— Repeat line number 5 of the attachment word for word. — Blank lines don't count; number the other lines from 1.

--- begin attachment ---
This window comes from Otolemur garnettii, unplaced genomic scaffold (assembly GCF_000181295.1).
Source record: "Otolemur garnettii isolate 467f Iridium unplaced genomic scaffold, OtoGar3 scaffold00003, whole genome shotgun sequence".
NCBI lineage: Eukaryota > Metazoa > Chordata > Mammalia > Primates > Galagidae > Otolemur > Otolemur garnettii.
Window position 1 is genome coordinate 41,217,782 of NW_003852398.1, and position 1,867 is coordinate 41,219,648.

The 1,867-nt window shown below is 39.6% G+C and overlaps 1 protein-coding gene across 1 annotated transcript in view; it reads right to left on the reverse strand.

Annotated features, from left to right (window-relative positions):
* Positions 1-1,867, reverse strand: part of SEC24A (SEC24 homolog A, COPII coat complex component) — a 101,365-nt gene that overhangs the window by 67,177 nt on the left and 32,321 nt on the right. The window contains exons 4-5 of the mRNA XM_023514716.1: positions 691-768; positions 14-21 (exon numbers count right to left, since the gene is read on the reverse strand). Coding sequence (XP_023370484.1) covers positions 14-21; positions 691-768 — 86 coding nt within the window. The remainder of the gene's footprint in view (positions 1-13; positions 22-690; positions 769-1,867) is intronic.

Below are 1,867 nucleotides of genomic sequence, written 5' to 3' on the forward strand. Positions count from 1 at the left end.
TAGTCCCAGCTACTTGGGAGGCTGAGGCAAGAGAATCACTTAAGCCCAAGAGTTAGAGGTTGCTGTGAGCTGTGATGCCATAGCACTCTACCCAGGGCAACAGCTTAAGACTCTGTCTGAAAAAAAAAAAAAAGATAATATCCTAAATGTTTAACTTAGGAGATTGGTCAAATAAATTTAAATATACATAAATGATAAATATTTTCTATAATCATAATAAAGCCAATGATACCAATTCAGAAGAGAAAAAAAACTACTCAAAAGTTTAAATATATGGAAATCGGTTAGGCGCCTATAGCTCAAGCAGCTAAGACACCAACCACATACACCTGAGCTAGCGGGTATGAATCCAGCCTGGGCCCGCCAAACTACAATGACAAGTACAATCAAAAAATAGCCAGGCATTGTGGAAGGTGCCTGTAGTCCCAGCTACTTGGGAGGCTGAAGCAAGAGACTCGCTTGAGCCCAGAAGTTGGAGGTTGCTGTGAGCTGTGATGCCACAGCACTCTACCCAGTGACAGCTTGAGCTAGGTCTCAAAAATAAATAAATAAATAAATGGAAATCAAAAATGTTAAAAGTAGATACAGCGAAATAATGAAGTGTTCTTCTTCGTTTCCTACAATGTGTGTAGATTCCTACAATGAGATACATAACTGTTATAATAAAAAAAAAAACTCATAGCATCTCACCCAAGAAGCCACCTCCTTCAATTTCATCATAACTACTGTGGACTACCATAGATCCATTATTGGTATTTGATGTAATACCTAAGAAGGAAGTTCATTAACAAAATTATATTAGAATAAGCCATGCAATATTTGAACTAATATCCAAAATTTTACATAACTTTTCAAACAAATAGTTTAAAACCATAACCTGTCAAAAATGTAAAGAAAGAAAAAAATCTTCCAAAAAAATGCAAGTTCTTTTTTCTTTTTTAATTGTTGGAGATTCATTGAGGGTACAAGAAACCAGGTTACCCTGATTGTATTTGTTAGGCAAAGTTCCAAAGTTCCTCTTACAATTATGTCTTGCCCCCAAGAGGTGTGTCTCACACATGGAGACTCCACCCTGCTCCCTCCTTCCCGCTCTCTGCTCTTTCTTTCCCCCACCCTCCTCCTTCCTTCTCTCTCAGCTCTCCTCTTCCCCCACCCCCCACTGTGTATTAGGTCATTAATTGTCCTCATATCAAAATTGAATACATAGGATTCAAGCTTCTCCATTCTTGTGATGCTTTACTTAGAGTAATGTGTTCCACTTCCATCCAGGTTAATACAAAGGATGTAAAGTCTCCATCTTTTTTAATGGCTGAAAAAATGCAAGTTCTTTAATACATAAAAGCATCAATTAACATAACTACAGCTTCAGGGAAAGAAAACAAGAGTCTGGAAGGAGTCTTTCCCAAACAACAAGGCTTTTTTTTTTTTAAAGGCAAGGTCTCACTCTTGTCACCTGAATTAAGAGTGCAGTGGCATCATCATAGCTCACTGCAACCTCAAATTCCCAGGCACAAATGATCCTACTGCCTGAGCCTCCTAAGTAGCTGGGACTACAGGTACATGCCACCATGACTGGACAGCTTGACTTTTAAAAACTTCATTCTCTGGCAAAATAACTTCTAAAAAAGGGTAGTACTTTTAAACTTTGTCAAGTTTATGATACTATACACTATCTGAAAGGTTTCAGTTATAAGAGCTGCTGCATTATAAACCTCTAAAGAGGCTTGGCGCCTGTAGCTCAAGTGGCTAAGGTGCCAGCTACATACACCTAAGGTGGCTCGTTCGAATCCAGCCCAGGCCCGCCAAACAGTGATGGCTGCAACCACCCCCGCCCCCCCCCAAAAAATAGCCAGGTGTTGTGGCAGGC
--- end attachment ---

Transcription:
The 1,867-nt window shown below is 39.6% G+C and overlaps 1 protein-coding gene across 1 annotated transcript in view; it reads right to left on the reverse strand.